It’s disappointing, though not surprising, when reviews of the band focus more the women’s appearance than their performance: for instance, in a review for Razorcake, the always classy Rev Norb describes L’Assassins as “hot girls with nice hair and guns” long before he mentions their music. It’s pretty clear the quartet welcomes the attention if it gets their music a fair listen, and they’re actually backing up the oft-mentioned attitude with even meaner music. Seriously, listen Lovin’ on the Run, and don’t Monet Wong’s sweet guitar riffs in “Be My Dog” or our favorite track, the inventive, invective “Creep.” L’Assassins are so good the band would easily clobber the competition in a blind listening test.

They certainly impressed the Suburbs’ Chan Poling, who wrote “Fire of Love” with L’Assassins in mind. He and new bandmate Steve Price (who had joined the Suburbs for 2013’s surprise album Si Sauvage) produced the session for the new Piñata single, and Poling sat in on L’Assassin’s blazing original b-side, “Liar,” which might be our favorite song by the band to date. We absolutely love the addition of the organ, which calls to mind their new labelmates, Narco States, as well as a history of sweet keyboards on Minnesota garage rock records. Lead singer Tea Simpson never sounded better than on these two new tracks, and the guitar riffs and solos are explosive. Both new tracks are so well-produced they burst out of the speakers here at Hymie’s, and we’re glad nobody complains when we play the stereo entirely too loud.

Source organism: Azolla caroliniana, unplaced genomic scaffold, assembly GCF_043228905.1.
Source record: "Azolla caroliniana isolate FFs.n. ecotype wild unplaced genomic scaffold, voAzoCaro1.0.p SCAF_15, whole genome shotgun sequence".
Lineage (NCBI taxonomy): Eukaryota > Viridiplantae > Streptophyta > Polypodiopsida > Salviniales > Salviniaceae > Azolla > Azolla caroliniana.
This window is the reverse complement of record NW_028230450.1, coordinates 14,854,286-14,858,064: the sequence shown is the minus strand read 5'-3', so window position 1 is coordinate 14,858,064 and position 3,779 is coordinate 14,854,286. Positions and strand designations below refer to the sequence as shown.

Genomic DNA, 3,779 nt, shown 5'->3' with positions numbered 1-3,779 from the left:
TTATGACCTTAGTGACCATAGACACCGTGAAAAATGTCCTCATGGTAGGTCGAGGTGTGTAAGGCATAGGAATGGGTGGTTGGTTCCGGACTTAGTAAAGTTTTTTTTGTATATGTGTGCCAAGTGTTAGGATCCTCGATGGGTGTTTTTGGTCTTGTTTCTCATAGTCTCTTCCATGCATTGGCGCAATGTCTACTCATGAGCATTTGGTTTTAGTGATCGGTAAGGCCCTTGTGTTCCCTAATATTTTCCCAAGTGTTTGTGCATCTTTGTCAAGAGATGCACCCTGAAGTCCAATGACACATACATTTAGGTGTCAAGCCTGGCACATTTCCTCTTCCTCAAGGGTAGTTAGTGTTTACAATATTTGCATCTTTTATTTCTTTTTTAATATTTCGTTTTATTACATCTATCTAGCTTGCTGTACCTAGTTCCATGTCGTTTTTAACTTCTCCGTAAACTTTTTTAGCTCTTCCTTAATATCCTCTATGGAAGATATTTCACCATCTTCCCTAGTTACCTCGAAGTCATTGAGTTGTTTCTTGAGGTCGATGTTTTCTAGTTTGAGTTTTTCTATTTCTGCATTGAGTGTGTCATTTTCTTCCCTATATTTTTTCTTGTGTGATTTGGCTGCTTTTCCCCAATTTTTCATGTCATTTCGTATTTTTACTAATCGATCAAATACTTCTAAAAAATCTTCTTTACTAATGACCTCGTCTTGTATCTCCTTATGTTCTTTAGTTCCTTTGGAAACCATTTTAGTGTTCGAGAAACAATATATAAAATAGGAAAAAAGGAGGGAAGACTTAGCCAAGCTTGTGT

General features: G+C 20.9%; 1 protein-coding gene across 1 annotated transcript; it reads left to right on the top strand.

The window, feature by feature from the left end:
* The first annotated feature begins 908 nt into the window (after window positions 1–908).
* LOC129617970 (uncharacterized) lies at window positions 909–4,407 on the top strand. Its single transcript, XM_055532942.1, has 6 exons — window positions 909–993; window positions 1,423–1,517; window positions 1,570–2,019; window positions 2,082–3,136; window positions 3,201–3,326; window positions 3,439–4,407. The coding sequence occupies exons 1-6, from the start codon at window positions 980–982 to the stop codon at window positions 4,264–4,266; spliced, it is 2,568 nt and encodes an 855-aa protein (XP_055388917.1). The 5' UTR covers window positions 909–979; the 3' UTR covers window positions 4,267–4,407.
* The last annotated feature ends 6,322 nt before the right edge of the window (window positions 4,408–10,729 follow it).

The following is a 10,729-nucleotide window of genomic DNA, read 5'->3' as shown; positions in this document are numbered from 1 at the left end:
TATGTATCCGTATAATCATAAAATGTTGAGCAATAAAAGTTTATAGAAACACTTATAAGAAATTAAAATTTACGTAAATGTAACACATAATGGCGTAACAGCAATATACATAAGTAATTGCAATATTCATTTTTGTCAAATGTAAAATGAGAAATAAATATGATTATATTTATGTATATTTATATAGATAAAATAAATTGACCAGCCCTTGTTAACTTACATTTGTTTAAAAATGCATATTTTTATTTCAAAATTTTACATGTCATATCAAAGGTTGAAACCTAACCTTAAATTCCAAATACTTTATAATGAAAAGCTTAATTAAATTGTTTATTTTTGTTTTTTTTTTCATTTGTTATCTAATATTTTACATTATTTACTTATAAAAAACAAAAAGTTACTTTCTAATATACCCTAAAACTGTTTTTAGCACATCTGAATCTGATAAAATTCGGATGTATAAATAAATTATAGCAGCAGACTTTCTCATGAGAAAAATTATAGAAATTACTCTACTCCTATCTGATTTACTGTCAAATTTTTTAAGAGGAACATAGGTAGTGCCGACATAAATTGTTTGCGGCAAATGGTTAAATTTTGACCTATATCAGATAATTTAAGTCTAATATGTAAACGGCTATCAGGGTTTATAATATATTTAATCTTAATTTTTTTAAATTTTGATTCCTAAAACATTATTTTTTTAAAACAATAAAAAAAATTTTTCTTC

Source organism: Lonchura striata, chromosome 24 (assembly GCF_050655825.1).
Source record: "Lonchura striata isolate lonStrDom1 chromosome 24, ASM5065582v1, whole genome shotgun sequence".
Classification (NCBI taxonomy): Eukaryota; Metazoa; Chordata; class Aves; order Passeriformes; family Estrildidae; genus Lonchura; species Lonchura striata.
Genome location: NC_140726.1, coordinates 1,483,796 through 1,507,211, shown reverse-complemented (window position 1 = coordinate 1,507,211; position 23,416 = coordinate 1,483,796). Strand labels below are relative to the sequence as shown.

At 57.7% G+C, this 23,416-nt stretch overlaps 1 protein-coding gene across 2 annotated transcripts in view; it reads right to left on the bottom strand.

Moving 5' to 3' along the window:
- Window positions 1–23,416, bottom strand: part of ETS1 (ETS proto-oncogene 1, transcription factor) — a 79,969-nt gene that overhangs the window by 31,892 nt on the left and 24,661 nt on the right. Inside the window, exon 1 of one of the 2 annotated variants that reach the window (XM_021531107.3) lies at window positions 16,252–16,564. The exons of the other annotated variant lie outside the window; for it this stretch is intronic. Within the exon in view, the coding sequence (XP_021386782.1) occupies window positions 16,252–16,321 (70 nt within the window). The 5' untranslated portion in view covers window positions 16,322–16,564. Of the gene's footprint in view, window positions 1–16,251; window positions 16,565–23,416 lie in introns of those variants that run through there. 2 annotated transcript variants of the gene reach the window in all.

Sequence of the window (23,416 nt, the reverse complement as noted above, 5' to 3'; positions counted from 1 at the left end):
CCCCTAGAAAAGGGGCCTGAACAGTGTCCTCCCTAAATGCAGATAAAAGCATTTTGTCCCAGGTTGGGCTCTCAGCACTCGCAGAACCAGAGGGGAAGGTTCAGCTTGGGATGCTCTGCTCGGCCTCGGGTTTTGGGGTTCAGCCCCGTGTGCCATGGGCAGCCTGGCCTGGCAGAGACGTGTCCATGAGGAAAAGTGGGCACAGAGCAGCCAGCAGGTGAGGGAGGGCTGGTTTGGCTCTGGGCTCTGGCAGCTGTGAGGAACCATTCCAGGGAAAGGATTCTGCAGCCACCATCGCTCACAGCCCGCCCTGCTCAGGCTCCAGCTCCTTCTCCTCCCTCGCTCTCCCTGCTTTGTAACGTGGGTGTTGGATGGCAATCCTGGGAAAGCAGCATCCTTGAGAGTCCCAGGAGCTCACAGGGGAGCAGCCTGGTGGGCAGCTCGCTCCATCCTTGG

The release show for “Fire of Love” is this Friday at Lee’s Liquor Lounge. Also performing will be Chicago’s Krank Dandys and Black Widows. The always awesome Travis Ramin will be spinning garage records in between sets. Details, on the facebook, here.

Addendum: The Video!!!

It was posted on Youtube this morning, between the time we posted our excitement over the single and the time we returned from a business meeting (yes, even record stores have business meetings — they’re just more fun than the ones we had in our old jobs). This is the 10th (!) video of L’Assassins written and directed by Tyler Jensen and producer Sasha Landskov, and it lives up to all our expectations! They all have a short film — Kill Kill Kill! Bang Bang Bang! — which will be featured in the Minnesota Underground Film Festival next month.

Morticia released a 7″ single (“Zombie Love” b/w “You Scare Me to Death”) and an LP (Mortal Fear) in 1987. Their last album, 13 Nightmares, was released five years later, and earned a Minnesota Music Award for Best Metal Album. All three albums they released before disbanding in 1994 were on local label Channel 83 Records. In 2005 an Italian label collected highlights from all three on a disc, Exhumed, which was popular enough with metal fans to quickly fall out of print.